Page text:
Man accused of murdering Houston Police sergeant is illegal immigrant from El Salvador

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HOUSTON, TX – We’re now learning more details about the suspect in custody said to have been the man that killed Sgt. Harold Preston on October 20th .  The man, Elmer Manzano, is also accused of wounding another officer as well as his own teen son following a domestic violence call to the man’s home.

Officials from Immigration and Customs Enforcement have confirmed that Manzano is an illegal immigrant from El Salvador.

Prosecutors are pushing for the charges against Manzano to be federal due to his immigration status. He is facing charges for capital murder and attempted capital murder.

We at Law Enforcement Today offered a detailed account on the events that occurred within the Houston apartment complex that led to the 65-year-old Houston Police sergeant being fatally shot, which those details can be viewed further below.

ICE officials stated that Manzano is a “convicted criminal alien who is unlawfully present” within the United States.

After Manzano was arrested on October 30th, ICE’s Enforcement and Removal Operations issued a detainer with the Harris County Sheriff’s Office in relation to Manzano.

While the incident unfortunately led to the loss of a 41-year HPD veteran, the second officer injured appears to be recovering after having been shot in the arm.

Shortly after the incident, the HPD tweeted out their well-wishes regarding Officer Courtney Waller’s recovery.

Reportedly, after Officer Waller was shot on the 20th, it was an unnamed bystander that came to his aid and moved the injured officer to safety.

Apparently, Officer Waller had dropped his gun, presumably after being shot.  The same bystander went back to retrieve the officer’s weapon and handed it back to police that were on site.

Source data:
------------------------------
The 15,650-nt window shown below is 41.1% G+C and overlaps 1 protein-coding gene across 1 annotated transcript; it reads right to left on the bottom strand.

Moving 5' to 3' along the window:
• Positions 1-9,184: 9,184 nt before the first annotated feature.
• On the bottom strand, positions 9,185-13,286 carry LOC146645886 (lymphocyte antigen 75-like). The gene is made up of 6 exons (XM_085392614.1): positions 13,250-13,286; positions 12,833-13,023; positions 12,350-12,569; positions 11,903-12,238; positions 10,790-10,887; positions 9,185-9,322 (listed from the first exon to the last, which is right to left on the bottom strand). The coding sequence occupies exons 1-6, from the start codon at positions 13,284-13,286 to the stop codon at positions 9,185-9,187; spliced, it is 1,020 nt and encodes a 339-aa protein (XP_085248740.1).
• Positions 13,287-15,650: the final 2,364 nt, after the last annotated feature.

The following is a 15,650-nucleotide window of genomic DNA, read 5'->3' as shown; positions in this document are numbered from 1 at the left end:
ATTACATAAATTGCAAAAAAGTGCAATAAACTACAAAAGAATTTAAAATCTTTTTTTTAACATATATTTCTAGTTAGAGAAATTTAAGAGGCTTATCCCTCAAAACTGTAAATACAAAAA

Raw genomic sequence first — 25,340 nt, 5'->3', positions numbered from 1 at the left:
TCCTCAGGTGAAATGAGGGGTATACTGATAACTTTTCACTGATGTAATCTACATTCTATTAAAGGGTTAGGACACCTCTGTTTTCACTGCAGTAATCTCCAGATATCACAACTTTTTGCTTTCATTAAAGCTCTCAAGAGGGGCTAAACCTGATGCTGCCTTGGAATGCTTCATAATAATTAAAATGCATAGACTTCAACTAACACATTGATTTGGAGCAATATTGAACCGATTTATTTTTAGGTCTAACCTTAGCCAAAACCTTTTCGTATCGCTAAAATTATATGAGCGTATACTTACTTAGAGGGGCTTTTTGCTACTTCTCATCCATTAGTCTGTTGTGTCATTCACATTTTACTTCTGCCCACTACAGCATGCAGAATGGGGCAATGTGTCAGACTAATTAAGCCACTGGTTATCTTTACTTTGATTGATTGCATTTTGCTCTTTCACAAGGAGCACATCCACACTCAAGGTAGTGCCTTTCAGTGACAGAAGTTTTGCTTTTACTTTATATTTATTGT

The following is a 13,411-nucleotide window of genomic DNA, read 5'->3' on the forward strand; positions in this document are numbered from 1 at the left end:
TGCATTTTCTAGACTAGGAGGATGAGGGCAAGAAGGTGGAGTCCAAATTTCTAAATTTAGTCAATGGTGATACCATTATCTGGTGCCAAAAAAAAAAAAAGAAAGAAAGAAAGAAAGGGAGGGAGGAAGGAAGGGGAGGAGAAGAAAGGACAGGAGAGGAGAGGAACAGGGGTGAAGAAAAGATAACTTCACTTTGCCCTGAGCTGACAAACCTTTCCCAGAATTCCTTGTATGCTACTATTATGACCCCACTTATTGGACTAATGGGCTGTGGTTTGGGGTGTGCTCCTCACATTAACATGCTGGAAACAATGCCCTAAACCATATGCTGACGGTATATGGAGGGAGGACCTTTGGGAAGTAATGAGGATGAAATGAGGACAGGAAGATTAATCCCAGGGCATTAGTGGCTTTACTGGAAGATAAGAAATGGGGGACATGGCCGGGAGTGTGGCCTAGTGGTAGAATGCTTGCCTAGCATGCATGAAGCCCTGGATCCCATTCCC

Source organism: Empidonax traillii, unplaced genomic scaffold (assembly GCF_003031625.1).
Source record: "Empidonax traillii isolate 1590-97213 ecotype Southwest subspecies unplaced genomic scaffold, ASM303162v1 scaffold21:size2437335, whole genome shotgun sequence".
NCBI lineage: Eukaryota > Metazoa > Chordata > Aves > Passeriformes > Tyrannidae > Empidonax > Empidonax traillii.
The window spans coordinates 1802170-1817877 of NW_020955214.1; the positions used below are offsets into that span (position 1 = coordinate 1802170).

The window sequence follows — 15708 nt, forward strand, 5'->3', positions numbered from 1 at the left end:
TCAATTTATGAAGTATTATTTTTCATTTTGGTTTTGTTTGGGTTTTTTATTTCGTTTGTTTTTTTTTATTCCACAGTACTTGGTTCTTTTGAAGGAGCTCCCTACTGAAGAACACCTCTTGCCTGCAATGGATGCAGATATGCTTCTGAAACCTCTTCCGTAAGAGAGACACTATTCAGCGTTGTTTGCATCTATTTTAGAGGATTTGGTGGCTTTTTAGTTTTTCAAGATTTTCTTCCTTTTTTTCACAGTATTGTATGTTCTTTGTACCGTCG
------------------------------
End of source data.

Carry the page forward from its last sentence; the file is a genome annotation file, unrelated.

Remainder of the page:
At some point during the shooting and subsequent standoff between police and Manzano, the suspect was shot in the abdominal area and is being reported as in stable condition.

HPD Chief Art Acevedo says that Manzano is expected to be charged with the murder of Sgt. Preston.

The fallen sergeant was sworn in to the HPD back on August 25th, 1979 and was expected to retire later this year after having served decades with the department.

As mentioned earlier, here’s our previous report detailing the incident from October 20th, as well as a detailed background on the suspect’s criminal history prior to Sgt. Preston’s murder.

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Proposed bill in New Jersey would allow illegal immigrants to obtain professional and occupational licenses

 

The slain officer was identified as Sgt. Harold Preston, which he was reportedly due to retire later this very year.

The incident occurred during the morning hours of October 20th, when police were called to respond to an apartment located within the 2600 block of Holly Hall Street in Houston.

HPD Chief Art Acevedo said that the call was related to a report of domestic violence, which more specifically involved a woman trying to retrieve her belongings from the apartment where her husband, 51-year-old Elmer Manzano, had locked her out of.

When officers arrived on the scene, they spoke with the woman who was locked out of the apartment for approximately one hour before Manzano’s 14-year-old son, who was with the woman in the parking lot, managed to get the apartment door unlocked.